I saw this integral in the book [Gerry C.C.,Knight P.L.] Introductory quantum optics: $$\frac{1}{\pi^2}\int_{-\infty}^{\infty}L_n(\lvert\lambda\rvert^2)e^{\lambda^*\alpha-\lambda\alpha^*-\frac{1}{2}\lvert\lambda\rvert^2}d^2\lambda$$ where $L_n(\lvert\lambda\rvert^2)$ is Laguerre polynomial and $\lambda$ and $\alpha$ complex

It is related to the Wigner distribution in Quantum mechanics. How can this be integrated?

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    $\begingroup$ What is $d^2\lambda$ and what do the limits mean? Is it an integral over the entire complex plane? $\endgroup$
    – Conifold
    Commented Dec 1, 2015 at 0:01
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    $\begingroup$ Products of polynomials and Gaussians can be integrated using integration by parts. See e.g. mathworld.wolfram.com/GaussianIntegral.html, starting at eqn (9). $\endgroup$ Commented Dec 1, 2015 at 23:01

1 Answer 1


To evaluate this integral, first separate it into its radial and angular dependences, by setting $\lambda = r e^{i\theta}$ and $\alpha=s e^{i\varphi}$, which produce \begin{align} I & := \frac{1}{\pi^2}\int_{-\infty}^{\infty}L_n(\lvert\lambda\rvert^2)e^{\lambda^*\alpha-\lambda\alpha^*-\frac{1}{2}\lvert\lambda\rvert^2}\mathrm d^2\lambda % \\& = % \frac{1}{\pi^2} \int_{0}^{\infty}\!\!\! \int_{0}^{2\pi} L_n(r^2) e^{rs e^{-i(\theta-\varphi)}-rs e^{i(\theta-\varphi)}-\frac{1}{2}r^2} r\,\mathrm d\theta\,\mathrm dr % \\& = % \frac{1}{\pi^2} \int_{0}^{\infty}\!\!\! \int_{0}^{2\pi} e^{-2i\,rs \sin(\theta-\varphi)} \mathrm d\theta \, L_n(r^2) e^{-\frac{1}{2}r^2} r\,\mathrm dr % \\& = % \frac{2}{\pi} \int_{0}^{\infty} J_0(2rs) L_n(r^2) e^{-\frac{1}{2}r^2} r\,\mathrm dr % \\& = % (-1)^n \frac{2}{\pi} e^{-2s^2} L_n\mathopen{}\left(4s^2\right)\mathclose{}, % \\& = % (-1)^n \frac{2}{\pi} e^{-2|\alpha|^2} L_n\mathopen{}\left(4|\alpha|^2\right)\mathclose{}, % \end{align} where the last step comes from standard integral tables, specifically integral (7.421.1) in Gradshteyn & Ryzhik, $$ \int_0^\infty x e^{-\frac12\alpha x^2} L_n(\tfrac12\beta x^2)J_0(xy) \mathrm dx = \frac{(\alpha-\beta)^n}{\alpha^{n+1}} e^{-\frac{1}{2\alpha}y^2} L_n\mathopen{}\left(\frac{\beta y^2}{2\alpha(\beta-\alpha)}\right)\mathclose{}, $$ which is referenced to Erdelyi's Tables of Integral Transforms vol II, p. 13 eq. (4), in case you don't have access to G&R.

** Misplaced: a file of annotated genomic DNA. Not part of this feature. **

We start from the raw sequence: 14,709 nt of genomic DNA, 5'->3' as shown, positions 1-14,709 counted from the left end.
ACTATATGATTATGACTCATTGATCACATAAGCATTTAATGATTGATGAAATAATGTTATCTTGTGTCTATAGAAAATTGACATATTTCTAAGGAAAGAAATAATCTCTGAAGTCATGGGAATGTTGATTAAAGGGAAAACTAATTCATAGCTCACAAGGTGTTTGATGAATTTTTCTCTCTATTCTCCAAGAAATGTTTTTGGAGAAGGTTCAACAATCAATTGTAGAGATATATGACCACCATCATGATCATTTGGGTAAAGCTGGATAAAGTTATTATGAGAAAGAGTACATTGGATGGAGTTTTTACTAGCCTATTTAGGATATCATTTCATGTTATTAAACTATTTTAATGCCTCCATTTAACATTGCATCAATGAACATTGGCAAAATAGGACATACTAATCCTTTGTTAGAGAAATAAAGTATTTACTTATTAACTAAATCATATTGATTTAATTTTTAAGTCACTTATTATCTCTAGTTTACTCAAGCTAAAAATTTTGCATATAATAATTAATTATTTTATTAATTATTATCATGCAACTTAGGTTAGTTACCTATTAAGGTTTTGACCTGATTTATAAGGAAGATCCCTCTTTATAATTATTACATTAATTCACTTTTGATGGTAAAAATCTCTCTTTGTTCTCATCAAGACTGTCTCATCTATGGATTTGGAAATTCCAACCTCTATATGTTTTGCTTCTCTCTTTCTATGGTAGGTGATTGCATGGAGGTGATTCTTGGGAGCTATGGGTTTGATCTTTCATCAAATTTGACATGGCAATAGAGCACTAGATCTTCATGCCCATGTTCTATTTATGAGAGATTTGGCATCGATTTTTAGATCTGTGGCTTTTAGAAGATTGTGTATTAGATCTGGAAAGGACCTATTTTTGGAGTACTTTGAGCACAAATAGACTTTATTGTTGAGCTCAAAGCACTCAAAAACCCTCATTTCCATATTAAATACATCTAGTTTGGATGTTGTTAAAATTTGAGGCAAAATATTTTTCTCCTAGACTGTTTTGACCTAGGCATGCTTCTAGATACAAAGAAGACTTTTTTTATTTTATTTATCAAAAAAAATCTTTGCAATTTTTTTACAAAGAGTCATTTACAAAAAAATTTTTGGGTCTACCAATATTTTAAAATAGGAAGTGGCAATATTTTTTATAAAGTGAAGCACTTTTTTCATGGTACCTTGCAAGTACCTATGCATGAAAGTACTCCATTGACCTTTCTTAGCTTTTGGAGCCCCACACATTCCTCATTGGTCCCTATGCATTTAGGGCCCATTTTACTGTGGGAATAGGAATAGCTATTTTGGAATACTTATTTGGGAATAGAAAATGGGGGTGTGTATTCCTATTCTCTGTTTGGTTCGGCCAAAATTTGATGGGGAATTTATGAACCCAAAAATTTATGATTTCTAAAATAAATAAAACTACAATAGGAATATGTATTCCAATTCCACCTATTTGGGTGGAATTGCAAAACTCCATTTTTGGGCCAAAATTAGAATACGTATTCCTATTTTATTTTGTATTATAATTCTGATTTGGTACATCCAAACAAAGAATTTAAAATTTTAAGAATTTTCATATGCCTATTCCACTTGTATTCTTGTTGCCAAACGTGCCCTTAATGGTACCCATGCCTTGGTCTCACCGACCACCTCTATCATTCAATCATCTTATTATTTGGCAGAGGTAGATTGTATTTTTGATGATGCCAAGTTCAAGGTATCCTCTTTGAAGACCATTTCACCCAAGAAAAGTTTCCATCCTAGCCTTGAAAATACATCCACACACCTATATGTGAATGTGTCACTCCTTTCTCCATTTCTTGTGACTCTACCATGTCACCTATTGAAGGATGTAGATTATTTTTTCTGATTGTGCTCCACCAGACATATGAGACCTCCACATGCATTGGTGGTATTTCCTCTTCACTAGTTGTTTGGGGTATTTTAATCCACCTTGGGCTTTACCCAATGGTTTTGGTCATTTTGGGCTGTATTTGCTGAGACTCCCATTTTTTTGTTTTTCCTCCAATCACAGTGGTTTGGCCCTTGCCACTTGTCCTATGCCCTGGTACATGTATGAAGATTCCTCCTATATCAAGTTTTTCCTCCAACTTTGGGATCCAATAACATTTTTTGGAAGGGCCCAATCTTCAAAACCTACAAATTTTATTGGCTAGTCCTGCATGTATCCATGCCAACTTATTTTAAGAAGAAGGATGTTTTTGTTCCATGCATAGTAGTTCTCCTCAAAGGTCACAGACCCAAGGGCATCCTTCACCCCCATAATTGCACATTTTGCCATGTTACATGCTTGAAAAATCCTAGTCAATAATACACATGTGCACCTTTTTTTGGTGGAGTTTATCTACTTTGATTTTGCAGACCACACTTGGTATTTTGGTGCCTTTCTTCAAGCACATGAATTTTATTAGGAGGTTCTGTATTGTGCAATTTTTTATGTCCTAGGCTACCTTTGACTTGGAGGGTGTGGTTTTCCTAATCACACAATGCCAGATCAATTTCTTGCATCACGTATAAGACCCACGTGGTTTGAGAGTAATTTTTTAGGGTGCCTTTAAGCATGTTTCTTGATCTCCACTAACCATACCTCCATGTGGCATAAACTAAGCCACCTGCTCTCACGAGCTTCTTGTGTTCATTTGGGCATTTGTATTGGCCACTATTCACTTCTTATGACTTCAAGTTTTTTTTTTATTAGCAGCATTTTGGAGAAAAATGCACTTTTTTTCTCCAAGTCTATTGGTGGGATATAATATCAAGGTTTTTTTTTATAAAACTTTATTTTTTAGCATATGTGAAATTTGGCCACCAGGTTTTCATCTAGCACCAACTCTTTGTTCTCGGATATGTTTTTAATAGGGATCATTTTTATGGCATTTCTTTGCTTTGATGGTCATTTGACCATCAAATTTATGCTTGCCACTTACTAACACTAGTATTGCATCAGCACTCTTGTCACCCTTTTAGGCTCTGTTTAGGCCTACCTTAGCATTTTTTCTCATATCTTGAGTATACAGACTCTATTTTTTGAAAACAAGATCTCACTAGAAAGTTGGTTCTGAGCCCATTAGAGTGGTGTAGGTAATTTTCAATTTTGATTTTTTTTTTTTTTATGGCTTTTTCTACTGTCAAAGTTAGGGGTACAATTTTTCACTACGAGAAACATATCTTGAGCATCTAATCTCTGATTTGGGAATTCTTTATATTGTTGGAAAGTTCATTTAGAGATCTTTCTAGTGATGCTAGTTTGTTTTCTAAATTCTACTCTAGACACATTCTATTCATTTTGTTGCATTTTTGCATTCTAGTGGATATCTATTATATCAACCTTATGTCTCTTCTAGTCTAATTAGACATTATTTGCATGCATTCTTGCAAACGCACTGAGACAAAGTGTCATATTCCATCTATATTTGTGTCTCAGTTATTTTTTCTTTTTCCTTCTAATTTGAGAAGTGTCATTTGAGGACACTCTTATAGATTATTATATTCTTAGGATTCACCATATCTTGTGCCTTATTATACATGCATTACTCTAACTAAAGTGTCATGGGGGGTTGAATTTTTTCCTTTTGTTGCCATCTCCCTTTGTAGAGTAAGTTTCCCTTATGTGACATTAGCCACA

Obviously, if you're going to depend on any of this, you should re-calculate everything to double-check I haven't messed up any details.


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